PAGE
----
You know those times when you explain things again & again (& again!) but your child isn’t taking it in?
When your child becomes fixated on doing or having something that you just can’t do or give right then.
And you get exasperated because you’re trying to be reasonable and find other ways to help the situation, but they just don’t care?
My latest version of this scenario was after school this week when my 7 year old suddenly wanted to make a dog out of a sock. She found a video on YouTube & then a sock, and was wanting to follow the (somewhat complicated) instructions. I was making dinner. The toddler was wandering around pulling things out of bookcases as per usual.
I didn’t have the capacity to help with the sock dog, but I offered to spend lots of time with her the next day on it. Which I explained to Emily again, and again, at an increasing volume (aka shouting!).
After repeating myself about 5 million times, it was clear this approach was not working. We were locked in a heated question & answer cycle, on repeat.
So I stopped explaining. And I stopped trying to solve the situation.
I simply said – “I’m sorry I can’t help you today. I’d love to make it with you tomorrow, but not today.” When she became more upset, I moved in close to her & offered my love and understanding, saying “I know you really want to make it today. I’m sorry I can’t do it with you now”.
I took the pressure off trying to fix it (because I couldn’t).
She cried and said things such as “You NEVER do any craft with me.” “You’re ALWAYS busy” “You ONLY give George attention”.
As much as I wanted to counter each of those statements with an explanation or a justification, now was not the time. This wasn’t a 2-way conversation! Emily was full of upset feelings and this was a great moment for her to release some of them. Justifying and reasoning would either have been pointless as she didn’t have the capacity to listen, or it would have interrupted the important release process and the feelings would have been repressed and stayed stuck.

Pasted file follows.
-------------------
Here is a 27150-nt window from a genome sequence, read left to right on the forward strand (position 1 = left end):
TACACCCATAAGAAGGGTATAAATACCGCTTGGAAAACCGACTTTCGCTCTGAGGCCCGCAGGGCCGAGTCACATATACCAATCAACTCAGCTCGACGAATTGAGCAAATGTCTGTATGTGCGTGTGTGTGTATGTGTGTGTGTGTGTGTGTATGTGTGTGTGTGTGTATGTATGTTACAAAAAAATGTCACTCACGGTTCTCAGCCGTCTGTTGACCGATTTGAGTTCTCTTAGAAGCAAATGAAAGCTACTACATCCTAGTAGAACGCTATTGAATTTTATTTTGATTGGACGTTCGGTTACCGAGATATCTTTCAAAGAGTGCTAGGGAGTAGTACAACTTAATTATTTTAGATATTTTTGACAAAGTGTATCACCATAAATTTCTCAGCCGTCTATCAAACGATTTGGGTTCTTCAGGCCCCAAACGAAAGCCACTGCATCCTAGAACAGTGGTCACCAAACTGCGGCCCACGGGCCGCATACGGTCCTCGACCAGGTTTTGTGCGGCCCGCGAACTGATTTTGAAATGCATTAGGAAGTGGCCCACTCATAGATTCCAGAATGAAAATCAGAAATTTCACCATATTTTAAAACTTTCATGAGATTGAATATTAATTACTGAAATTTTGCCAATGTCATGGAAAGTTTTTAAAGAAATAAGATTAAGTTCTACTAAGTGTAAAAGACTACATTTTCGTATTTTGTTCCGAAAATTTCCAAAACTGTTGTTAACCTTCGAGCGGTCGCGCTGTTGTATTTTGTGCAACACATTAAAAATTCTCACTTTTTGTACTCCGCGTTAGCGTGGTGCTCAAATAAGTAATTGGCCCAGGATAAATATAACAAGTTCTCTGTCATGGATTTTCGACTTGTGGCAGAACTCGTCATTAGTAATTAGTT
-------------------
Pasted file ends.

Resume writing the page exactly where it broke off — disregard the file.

So instead, all I did was to stay as close to her as she would let me, and offer her my attention and empathy.
After about 5-10 minutes, she stopped crying and could think straight again. We had a cuddle and made plans to have a ‘crafternoon’ another day after school.
Then she happily played with George whilst waiting for dinner.
The whole upset wasn’t about making the sock dog (which is a huge relief because it does look complicated!). That was just the catalyst for her feelings, about something completely different, to flow. In this instance, it was about wanting to spend more one-on-one time with me as we’re either at after-school activities, with friends or I’m cooking dinner.
It was a very clear reminder for me to schedule in Special Time with her again, as this had definitely fallen off my To Do list for quite a while.
Special Time really offers our children that beautiful, loving attention they so need. It fills up their ’emotional cup’ and helps them be more resilient in dealing with everyday issues. It helps them FEEL connected with us, and likewise us to them. Without it, life feels harder as frustrations, anger and sadness builds up.
And, likewise, giving our children that focused, loving attention when they are wildly (and seemingly irrationally) upset, allows for these upset feelings to pour out, so that they no longer need to carry them around any more. They can return to being their happy, relaxed selves.
So the next time your child becomes fixated on something and is unreasonably demanding about something you’re unable to give them right then, it doesn’t need to turn into a ever-increasing shouting match where you’re both frustrated and angry with each other.
If you can stop and recognise that constantly explaining the situation isn’t going to help, then it takes the pressure off you trying to fix it.
And you can then offer your love and understanding so your child’s feelings can freely flow. Afterwards they will be able to think clearly again, and you’re both in a position to talk about it, negotiate, and come up with a great solution for both of you.
When you’re in the cycle of exasperation and frustration, no-one thinks clearly and no-one wants to negotiate. As parents we can break that loop and provide the space for our children to offload their upset feelings so that mutual respect and understanding can be restored.
It’s also a great sign that your child may need some Special Time. Children often behave in this way when they are carrying stressful feelings and/or they don’t feel as connected with us for some reason. Special Time builds that sense of connection, that space for you 2 to be together on their terms. And often that’s when the magic happens.
To find out more about recognising what’s going on for your child and how you can help, join us at ANNOYING to AMAZING.
Over 6 weeks, I’ll explain what’s going on when our children act out, and show you practical, loving ways to help them that will restore harmony to your relationship with your child, and your family as a whole.
I’ll talk about lots of fun ways we can ‘discipline’ our kids, and how we can best look after ourselves so we don’t lose-it so much! It’s fun, useful and it’s immensely practical. CHECK IT OUT TODAY!